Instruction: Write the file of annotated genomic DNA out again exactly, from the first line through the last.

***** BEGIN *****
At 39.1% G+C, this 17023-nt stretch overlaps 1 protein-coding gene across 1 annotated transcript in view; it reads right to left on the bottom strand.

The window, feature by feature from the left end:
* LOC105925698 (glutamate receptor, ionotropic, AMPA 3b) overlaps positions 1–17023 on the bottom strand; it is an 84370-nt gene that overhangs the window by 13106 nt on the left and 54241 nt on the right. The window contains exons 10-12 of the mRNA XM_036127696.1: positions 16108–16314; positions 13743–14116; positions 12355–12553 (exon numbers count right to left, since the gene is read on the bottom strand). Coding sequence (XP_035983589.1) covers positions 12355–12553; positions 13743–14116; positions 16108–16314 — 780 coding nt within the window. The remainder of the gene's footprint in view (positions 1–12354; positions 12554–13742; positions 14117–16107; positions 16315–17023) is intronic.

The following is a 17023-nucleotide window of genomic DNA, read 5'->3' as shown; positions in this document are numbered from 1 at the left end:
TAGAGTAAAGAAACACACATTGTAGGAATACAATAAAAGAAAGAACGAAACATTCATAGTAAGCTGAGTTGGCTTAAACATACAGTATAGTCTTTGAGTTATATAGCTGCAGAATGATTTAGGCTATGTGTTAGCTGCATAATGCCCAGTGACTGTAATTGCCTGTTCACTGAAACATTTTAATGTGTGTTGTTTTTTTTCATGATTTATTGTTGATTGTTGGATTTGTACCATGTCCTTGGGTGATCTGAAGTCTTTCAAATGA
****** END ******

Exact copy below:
At 39.1% G+C, this 17023-nt stretch overlaps 1 protein-coding gene across 1 annotated transcript in view; it reads right to left on the bottom strand.

The window, feature by feature from the left end:
* LOC105925698 (glutamate receptor, ionotropic, AMPA 3b) overlaps positions 1–17023 on the bottom strand; it is an 84370-nt gene that overhangs the window by 13106 nt on the left and 54241 nt on the right. The window contains exons 10-12 of the mRNA XM_036127696.1: positions 16108–16314; positions 13743–14116; positions 12355–12553 (exon numbers count right to left, since the gene is read on the bottom strand). Coding sequence (XP_035983589.1) covers positions 12355–12553; positions 13743–14116; positions 16108–16314 — 780 coding nt within the window. The remainder of the gene's footprint in view (positions 1–12354; positions 12554–13742; positions 14117–16107; positions 16315–17023) is intronic.

The following is a 17023-nucleotide window of genomic DNA, read 5'->3' as shown; positions in this document are numbered from 1 at the left end:
TAGAGTAAAGAAACACACATTGTAGGAATACAATAAAAGAAAGAACGAAACATTCATAGTAAGCTGAGTTGGCTTAAACATACAGTATAGTCTTTGAGTTATATAGCTGCAGAATGATTTAGGCTATGTGTTAGCTGCATAATGCCCAGTGACTGTAATTGCCTGTTCACTGAAACATTTTAATGTGTGTTGTTTTTTTTCATGATTTATTGTTGATTGTTGGATTTGTACCATGTCCTTGGGTGATCTGAAGTCTTTCAAATGA